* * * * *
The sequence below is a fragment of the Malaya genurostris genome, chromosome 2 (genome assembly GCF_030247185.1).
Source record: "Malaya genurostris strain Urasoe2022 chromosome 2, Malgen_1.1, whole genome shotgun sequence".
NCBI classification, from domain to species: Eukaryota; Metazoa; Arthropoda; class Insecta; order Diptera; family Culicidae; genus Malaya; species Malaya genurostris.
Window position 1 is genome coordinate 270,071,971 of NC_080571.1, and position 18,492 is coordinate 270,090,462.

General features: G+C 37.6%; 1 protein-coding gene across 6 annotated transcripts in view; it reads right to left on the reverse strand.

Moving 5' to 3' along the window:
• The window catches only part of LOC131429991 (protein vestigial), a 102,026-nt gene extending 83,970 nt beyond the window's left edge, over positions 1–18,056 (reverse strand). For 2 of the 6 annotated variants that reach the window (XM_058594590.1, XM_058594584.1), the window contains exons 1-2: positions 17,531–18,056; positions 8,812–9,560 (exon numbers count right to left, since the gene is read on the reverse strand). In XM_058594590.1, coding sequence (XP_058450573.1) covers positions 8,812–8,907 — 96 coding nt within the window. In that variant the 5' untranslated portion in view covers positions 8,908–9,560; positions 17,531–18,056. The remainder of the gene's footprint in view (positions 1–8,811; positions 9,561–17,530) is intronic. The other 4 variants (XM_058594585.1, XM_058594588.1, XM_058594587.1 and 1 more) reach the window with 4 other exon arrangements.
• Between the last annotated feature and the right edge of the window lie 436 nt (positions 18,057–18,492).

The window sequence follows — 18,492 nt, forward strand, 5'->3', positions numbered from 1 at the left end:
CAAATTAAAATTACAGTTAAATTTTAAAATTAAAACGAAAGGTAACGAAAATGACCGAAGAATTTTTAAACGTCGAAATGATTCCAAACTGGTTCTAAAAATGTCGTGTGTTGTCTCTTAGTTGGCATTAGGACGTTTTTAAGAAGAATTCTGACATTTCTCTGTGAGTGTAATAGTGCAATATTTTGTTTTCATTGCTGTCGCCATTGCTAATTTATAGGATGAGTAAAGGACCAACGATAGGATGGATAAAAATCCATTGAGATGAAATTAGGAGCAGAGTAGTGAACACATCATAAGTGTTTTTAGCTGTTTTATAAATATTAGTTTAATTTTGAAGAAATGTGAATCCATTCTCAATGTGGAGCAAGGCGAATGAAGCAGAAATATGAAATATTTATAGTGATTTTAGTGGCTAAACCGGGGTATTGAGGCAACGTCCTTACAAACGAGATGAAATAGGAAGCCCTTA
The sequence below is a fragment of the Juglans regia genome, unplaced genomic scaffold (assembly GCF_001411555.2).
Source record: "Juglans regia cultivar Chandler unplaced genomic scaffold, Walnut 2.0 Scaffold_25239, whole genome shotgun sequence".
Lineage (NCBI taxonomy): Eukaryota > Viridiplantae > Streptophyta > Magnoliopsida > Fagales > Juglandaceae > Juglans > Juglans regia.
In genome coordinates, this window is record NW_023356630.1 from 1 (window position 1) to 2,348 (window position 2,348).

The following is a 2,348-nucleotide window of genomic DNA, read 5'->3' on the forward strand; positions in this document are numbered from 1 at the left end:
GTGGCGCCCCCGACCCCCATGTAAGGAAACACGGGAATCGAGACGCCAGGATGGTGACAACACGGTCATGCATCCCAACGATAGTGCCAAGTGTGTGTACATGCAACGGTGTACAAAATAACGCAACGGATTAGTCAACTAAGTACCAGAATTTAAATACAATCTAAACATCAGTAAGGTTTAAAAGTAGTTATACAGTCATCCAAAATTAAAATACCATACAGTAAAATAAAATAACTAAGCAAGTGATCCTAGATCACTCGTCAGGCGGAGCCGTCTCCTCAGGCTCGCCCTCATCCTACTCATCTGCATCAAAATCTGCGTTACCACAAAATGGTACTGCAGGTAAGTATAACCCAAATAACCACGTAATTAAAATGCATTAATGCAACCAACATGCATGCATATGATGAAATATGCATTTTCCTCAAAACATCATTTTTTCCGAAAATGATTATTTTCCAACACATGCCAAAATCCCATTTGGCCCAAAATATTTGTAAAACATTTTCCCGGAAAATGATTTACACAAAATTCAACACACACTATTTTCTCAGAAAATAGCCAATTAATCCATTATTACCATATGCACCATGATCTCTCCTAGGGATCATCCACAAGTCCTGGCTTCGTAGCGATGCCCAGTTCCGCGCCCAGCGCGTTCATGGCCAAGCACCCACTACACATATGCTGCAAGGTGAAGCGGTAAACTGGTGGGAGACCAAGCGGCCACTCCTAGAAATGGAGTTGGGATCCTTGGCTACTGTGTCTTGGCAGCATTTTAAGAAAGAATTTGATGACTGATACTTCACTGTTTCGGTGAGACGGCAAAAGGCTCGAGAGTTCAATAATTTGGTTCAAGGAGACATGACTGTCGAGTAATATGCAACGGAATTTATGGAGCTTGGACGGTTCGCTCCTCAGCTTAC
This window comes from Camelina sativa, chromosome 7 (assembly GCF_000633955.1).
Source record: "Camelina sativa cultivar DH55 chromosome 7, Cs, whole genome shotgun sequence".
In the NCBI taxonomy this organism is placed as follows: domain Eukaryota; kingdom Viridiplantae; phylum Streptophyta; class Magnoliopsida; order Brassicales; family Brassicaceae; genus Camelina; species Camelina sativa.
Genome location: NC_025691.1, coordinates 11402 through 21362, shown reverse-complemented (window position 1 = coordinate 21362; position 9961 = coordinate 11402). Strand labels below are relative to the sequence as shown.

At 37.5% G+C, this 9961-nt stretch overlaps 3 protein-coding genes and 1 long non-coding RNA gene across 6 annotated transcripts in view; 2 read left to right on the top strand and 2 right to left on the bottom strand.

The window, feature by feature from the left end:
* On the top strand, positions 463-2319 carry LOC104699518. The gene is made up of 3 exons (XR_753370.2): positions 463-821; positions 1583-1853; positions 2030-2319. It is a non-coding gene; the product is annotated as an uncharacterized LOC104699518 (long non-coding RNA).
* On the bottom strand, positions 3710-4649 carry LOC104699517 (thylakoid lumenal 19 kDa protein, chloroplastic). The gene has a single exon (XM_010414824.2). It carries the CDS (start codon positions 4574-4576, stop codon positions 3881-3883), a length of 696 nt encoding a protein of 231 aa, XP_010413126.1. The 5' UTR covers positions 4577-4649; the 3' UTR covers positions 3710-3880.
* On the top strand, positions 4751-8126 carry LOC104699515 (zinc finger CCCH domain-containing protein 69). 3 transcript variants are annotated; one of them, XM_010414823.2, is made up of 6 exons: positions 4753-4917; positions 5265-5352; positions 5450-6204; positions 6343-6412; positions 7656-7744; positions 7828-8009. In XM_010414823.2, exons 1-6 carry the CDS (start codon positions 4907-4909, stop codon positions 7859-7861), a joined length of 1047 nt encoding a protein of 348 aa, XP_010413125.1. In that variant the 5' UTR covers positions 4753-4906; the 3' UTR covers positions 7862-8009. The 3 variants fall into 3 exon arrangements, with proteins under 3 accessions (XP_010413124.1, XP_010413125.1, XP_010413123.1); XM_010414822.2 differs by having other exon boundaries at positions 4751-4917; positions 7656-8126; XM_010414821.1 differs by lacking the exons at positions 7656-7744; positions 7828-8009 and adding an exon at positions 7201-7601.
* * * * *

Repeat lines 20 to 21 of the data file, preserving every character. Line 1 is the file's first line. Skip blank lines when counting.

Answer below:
Genome location: NC_025691.1, coordinates 11402 through 21362, shown reverse-complemented (window position 1 = coordinate 21362; position 9961 = coordinate 11402). Strand labels below are relative to the sequence as shown.

At 37.5% G+C, this 9961-nt stretch overlaps 3 protein-coding genes and 1 long non-coding RNA gene across 6 annotated transcripts in view; 2 read left to right on the top strand and 2 right to left on the bottom strand.